Juicing Unlocks More Vitamins, But Also Calories and Sugar

We all could probably eat more fruits and vegetables. But if forced to choose between whole fruit or a glass of juice, which one seems more healthful?

The general advice is to opt for the fruit, since juices are stripped of the fiber – which most us don’t get enough of — in whole fruit. And let’s face it: Most juice contains a lot of sugar, which most of us consume too much of.

So our interest was piqued when we spotted a study suggesting that, when it comes to oranges, juice might actually unlock more carotenoids and flavonoids – both beneficial phytonutrients — than an equivalent amount of fruit.

Source: What’s More Nutritious, Orange Juice Or An Orange? It’s Complicated

Fruit juice has also been criticized as a sugary, fiberless drink no better for you than cola. The study shows that orange juice does make certain nutrients more accessible to your body, but not enough to recommend juice over whole fruit.  Keep in mind that a home juicer is not going to pasteurize your OJ. It is well known (or not) that pasteurizing sweetens juices quite dramatically. And since this was done is a test tube (in vitro), actual blood sugar spikes to a cohort population was not even tested.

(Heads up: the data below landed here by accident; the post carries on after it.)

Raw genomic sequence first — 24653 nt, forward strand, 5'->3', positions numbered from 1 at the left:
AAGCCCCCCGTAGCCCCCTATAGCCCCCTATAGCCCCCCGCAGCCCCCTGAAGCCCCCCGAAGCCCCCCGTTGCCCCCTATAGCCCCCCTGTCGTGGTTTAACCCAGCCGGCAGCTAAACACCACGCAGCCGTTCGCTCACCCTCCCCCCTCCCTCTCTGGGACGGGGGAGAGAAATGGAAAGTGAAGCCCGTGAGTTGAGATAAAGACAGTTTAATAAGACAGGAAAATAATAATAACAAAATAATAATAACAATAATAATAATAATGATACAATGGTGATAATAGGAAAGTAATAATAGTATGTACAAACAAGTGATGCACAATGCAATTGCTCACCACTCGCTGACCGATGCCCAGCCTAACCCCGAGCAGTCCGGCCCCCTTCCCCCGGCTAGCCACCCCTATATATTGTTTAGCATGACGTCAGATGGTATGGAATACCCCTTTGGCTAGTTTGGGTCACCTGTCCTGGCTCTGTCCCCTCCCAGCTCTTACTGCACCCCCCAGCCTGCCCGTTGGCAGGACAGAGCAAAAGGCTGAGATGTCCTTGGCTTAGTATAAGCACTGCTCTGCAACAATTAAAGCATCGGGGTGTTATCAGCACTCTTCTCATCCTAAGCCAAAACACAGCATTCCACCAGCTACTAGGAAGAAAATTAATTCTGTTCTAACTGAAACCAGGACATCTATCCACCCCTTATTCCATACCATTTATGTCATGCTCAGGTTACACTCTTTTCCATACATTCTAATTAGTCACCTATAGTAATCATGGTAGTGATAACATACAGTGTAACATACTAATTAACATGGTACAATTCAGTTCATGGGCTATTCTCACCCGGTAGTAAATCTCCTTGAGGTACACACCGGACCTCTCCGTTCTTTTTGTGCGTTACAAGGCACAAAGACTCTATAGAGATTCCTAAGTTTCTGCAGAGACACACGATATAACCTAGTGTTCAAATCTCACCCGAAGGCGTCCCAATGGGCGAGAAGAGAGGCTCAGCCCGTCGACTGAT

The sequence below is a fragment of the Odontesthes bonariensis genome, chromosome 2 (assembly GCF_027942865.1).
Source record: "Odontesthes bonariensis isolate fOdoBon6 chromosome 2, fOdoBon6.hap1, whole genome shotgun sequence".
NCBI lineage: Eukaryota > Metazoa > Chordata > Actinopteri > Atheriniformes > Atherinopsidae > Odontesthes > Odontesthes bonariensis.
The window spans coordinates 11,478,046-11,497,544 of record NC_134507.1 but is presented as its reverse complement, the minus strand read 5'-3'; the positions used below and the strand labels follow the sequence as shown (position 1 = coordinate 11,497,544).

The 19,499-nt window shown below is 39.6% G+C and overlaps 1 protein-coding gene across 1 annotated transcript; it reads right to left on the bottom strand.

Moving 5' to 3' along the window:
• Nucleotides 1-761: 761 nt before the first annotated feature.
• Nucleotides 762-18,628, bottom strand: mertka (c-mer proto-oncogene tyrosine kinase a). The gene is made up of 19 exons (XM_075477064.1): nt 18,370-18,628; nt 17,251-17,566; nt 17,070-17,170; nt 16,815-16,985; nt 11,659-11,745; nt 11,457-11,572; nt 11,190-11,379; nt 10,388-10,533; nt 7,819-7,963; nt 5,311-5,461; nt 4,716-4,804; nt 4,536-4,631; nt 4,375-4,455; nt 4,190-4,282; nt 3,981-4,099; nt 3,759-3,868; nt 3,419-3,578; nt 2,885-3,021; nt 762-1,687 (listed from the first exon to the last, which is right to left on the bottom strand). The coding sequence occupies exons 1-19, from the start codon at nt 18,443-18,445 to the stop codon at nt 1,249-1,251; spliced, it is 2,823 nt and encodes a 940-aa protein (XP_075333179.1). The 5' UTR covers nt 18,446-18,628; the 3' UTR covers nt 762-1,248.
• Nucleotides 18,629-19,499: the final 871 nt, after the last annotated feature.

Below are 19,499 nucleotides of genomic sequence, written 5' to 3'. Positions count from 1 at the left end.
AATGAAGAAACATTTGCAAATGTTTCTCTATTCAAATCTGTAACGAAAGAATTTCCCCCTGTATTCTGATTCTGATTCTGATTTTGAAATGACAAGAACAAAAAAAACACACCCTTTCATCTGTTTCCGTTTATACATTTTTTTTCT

So is orange juice healthy? That depends on whether it helps you meet your goals. If you’re trying to reduce the sugar in your diet (as many of us should), the sugar concerns may outweigh the benefits you get from the extra micronutrients.  For those who must maintain a very low fiber (low residue) diet, juicing is a great alternative to otherwise problematic fruits and veggies.

What about blending the whole fruit into smoothies instead of just juicing?  In the study, the puree’s nutrients were less bioavailable than the juice.

Cranberries: How They Get to Your Table

…cranberries, a native North American fruit, “magical,” but he easily talks up a lot of their “neat qualities.”

The health benefits of the berries rich in antioxidants have been well-known for years, and range from anti-inflammatory properties to the ability to help fight urinary tract infections and, some believe, cancer.

The physical structure of cranberries is also a boon for the way they are harvested in bogs or marshes that have been flooded.

Source: Cranberries: How this tangy treat gets to your Thanksgiving table

Did you know that Canada & the US account for 98% of global cranberry production?

In addition to being suited to growing in marsh/bog areas, water harvesting is believed to produce cranberries that are better for us:

If berries floating on top of water get exposed to increased amounts of natural sunlight (in comparison to other growing and harvesting conditions), they are likely to develop greater concentrations of anthocyanins. These greater concentrations of anthocyanins are likely to provide us with stronger health benefits.

Caveat: There’s concern for warfarin/coumadin and cranberry juice – be careful, consult your doctor and/or monitor your levels to see if it’s a concern for you.